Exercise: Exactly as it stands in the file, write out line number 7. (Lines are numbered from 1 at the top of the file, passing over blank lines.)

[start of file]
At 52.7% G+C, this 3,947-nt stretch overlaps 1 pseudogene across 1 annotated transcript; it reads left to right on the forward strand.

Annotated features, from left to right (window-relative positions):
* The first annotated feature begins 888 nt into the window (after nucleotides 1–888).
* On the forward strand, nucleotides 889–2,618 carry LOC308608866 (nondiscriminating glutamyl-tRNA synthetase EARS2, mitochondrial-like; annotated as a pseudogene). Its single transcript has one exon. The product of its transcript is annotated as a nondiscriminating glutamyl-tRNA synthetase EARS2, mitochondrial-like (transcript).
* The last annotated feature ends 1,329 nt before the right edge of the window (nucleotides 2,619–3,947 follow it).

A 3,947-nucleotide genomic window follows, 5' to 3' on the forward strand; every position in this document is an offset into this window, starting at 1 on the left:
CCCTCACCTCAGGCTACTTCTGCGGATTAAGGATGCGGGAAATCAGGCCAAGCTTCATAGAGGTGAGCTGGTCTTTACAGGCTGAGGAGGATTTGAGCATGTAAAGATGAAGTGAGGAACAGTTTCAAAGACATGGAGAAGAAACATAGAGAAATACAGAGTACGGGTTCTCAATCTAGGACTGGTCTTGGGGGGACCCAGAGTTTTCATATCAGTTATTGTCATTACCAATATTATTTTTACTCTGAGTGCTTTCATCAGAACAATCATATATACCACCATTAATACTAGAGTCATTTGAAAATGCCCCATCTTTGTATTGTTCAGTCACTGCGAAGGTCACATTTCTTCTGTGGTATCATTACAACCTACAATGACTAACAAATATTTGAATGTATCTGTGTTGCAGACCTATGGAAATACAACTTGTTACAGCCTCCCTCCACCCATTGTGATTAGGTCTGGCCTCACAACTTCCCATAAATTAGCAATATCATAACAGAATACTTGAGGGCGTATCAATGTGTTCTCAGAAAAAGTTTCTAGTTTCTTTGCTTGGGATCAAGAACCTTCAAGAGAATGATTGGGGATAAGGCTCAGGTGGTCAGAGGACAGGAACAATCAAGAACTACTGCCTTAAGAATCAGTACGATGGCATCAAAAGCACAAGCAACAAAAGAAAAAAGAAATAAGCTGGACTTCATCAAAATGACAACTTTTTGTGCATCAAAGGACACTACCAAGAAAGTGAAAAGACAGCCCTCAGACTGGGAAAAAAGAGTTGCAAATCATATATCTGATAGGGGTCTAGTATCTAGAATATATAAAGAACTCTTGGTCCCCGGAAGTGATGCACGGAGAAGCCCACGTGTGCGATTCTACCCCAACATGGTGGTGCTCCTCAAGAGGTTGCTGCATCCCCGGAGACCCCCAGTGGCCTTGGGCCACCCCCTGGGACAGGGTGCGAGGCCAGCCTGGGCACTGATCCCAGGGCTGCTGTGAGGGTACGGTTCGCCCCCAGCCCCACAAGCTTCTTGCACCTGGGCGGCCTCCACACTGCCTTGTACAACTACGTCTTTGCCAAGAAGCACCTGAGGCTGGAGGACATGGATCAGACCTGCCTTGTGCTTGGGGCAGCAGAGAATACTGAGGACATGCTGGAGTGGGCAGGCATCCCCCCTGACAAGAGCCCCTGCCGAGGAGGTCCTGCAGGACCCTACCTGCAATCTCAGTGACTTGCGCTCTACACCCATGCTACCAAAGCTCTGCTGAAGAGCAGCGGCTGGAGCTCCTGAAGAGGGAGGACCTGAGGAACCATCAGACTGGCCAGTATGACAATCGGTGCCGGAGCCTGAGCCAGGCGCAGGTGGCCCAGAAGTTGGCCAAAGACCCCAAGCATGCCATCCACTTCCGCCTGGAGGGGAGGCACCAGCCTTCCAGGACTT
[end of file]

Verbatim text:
CCCTCACCTCAGGCTACTTCTGCGGATTAAGGATGCGGGAAATCAGGCCAAGCTTCATAGAGGTGAGCTGGTCTTTACAGGCTGAGGAGGATTTGAGCATGTAAAGATGAAGTGAGGAACAGTTTCAAAGACATGGAGAAGAAACATAGAGAAATACAGAGTACGGGTTCTCAATCTAGGACTGGTCTTGGGGGGACCCAGAGTTTTCATATCAGTTATTGTCATTACCAATATTATTTTTACTCTGAGTGCTTTCATCAGAACAATCATATATACCACCATTAATACTAGAGTCATTTGAAAATGCCCCATCTTTGTATTGTTCAGTCACTGCGAAGGTCACATTTCTTCTGTGGTATCATTACAACCTACAATGACTAACAAATATTTGAATGTATCTGTGTTGCAGACCTATGGAAATACAACTTGTTACAGCCTCCCTCCACCCATTGTGATTAGGTCTGGCCTCACAACTTCCCATAAATTAGCAATATCATAACAGAATACTTGAGGGCGTATCAATGTGTTCTCAGAAAAAGTTTCTAGTTTCTTTGCTTGGGATCAAGAACCTTCAAGAGAATGATTGGGGATAAGGCTCAGGTGGTCAGAGGACAGGAACAATCAAGAACTACTGCCTTAAGAATCAGTACGATGGCATCAAAAGCACAAGCAACAAAAGAAAAAAGAAATAAGCTGGACTTCATCAAAATGACAACTTTTTGTGCATCAAAGGACACTACCAAGAAAGTGAAAAGACAGCCCTCAGACTGGGAAAAAAGAGTTGCAAATCATATATCTGATAGGGGTCTAGTATCTAGAATATATAAAGAACTCTTGGTCCCCGGAAGTGATGCACGGAGAAGCCCACGTGTGCGATTCTACCCCAACATGGTGGTGCTCCTCAAGAGGTTGCTGCATCCCCGGAGACCCCCAGTGGCCTTGGGCCACCCCCTGGGACAGGGTGCGAGGCCAGCCTGGGCACTGATCCCAGGGCTGCTGTGAGGGTACGGTTCGCCCCCAGCCCCACAAGCTTCTTGCACCTGGGCGGCCTCCACACTGCCTTGTACAACTACGTCTTTGCCAAGAAGCACCTGAGGCTGGAGGACATGGATCAGACCTGCCTTGTGCTTGGGGCAGCAGAGAATACTGAGGACATGCTGGAGTGGGCAGGCATCCCCCCTGACAAGAGCCCCTGCCGAGGAGGTCCTGCAGGACCCTACCTGCAATCTCAGTGACTTGCGCTCTACACCCATGCTACCAAAGCTCTGCTGAAGAGCAGCGGCTGGAGCTCCTGAAGAGGGAGGACCTGAGGAACCATCAGACTGGCCAGTATGACAATCGGTGCCGGAGCCTGAGCCAGGCGCAGGTGGCCCAGAAGTTGGCCAAAGACCCCAAGCATGCCATCCACTTCCGCCTGGAGGGGAGGCACCAGCCTTCCAGGACTT